Israel: Same as Ireland. They are starting to see cybercrime around Bitcoin though: “An incident of an alleged attempted extortion involving a request for payment in bitcoins was reported on December 19, 2013. At least three Israeli banks have received emails from an unknown individual threatening to release the personal details of millions of their customers unless the payment was made.”
Italy: Looks to the EU for guidance. “The use of electronic currency is restricted to banks and electronic money institutions—that is, private legal entities duly authorized and registered by the Central Bank of Italy. Aside from these developments, Italy does not regulate bitcoin use by private individuals.”
Japan: Despite being the home for years to the long-time monster exchange of Bitcoin, Mt. Gox, Japan is silent on the issue.
Malta: Nothing official, even as businesses develop there. “In October 2012, a Maltese company launched the first bitcoin hedge fund.”
Netherlands: Doesn’t see virtual currency as being an electronic money, so Bitcoin isn’t covered by existing regulation, but it does recognize something from its past in Bitcoin’s rise. “The Dutch Central Bank (De Nederlandsche Bank, DNB) recently called attention to the risks posed by the purchase of virtual currencies, including bitcoins and litecoins, and warned consumers to be wary…. The former President of the DNB, Nout Wellink, has called dealings in bitcoins a bubble that is “pure speculation” and “hype” and “worse than the tulip mania” of the seventeenth century because “at least then you got a tulip [at the end], now you get nothing.”
New Zealand: Kiwis are all good with Bitcoin as long as it is not turned into a physical note or coin.
Nicaragua: The government is not doing anything about Bitcoin but it is in use there. “The Nicaraguan daily El Nuevo Diario reported on January 13, 2014, that an American banker, Greg Simon, recently bought a 1,200-square-meter plot of land in San Juán del Sur, one of the most important tourist areas in Nicaragua, for 80 bitcoins, currently the equivalent of about US$72,000.”
Poland: Is looking to the EU, with the Polish minister of finance warning that the country needs to figure out how to tax it.
Portugal: Doesn’t think it’s a “safe currency” but says “users can both buy and sell virtual currency with legal tender and can purchase goods and services in both the real and virtual worlds.” It looks like trading and use is low there.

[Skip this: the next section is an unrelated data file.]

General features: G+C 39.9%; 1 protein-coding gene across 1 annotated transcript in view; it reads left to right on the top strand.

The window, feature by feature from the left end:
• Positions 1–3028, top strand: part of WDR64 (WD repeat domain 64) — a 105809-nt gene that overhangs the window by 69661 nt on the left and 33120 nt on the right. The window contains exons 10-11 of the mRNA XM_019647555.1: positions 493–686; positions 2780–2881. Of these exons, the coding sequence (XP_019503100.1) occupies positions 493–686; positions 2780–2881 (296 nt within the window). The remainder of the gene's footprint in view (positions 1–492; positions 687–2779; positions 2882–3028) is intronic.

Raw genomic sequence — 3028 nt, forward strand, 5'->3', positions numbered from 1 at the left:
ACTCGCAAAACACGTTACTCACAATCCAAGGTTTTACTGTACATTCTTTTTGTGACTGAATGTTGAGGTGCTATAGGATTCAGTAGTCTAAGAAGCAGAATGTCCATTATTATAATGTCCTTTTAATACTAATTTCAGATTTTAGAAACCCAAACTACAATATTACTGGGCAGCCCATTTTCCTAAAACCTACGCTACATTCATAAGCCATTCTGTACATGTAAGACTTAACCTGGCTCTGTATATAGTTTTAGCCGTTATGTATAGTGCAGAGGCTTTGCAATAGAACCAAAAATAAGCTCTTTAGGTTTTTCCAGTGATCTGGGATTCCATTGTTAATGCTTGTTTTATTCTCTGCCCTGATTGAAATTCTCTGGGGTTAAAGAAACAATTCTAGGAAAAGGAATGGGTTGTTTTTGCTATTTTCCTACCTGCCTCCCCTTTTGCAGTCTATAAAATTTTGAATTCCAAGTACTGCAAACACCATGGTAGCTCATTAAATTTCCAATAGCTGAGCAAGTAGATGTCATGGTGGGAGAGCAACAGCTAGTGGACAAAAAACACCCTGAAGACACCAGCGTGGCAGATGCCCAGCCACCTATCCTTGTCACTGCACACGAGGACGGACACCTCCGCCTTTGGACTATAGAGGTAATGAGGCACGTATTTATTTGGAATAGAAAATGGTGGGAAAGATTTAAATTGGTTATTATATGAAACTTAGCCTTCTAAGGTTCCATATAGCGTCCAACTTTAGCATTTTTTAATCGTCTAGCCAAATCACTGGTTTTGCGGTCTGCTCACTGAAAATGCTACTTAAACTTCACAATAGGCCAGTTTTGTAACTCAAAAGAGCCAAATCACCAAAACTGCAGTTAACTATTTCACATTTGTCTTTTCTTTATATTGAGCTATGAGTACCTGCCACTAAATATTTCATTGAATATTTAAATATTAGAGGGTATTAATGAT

Russia: Don’t plan to buy your Olympics swag with Bitcoin. “There are at present no legal acts that specifically regulate the use of bitcoins in the Russian Federation,” but a Russian law firm thinks that using it to buy things there could be illegal given that the Russian ruble is the exclusive means of payment in the Russian Federation per the law.
Singapore: Has warned investors against Bitcoin, but has not forbidden people from using it not businesses from taking it. The country’s tax authority says whether it should be taxed depends on how it’s being uses.
Slovenia: It’s not sure what to do about Bitcoin yet, but is sure it should be taxed.
Spain: Nothing official, but people using it should be paying taxes per bartering rules. Notably, the U.S. is not the only government with a Bitcoin wallet. “Spain was the second country in the world to seize bitcoins during an investigation of fraudulent transactions conducted with bitcoins, according to a November 2013 report by El Mundo.”
South Korea: Nothing yet.
Taiwan: Has cautioned investors and businesses away from Bitcoin.
Thailand: Bitcoin is in a grey zone as existing laws do not apply.
Turkey: Its banking regulator says existing law does not apply and warned people against using it. Turkish financial experts compare Bitcoin to “to Tulip mania in Holland, the Mississippi balloon in France, or the Enron or mortgage balloons in the United States, because the bitcoin ‘has no use value, but only exchange value.’” (Kudos to the Turkish commentators for digging further into history than tulip beds.) Turkish people evidently don’t care about the warnings. “Nevertheless, bitcoin use is apparently flourishing in Turkey. There is a Turkish Lira-Bitcoin exchange, called BTCTurk, and leftover foreign currency can be exchanged at the Istanbul Ataturk Airport for bitcoins through a Traveler’s BOX, a machine like an ATM.”
United Kingdom: It’s snubbing Bitcoin. “In the latest quarterly reports from the Bank, Bitcoin is expressly excluded.”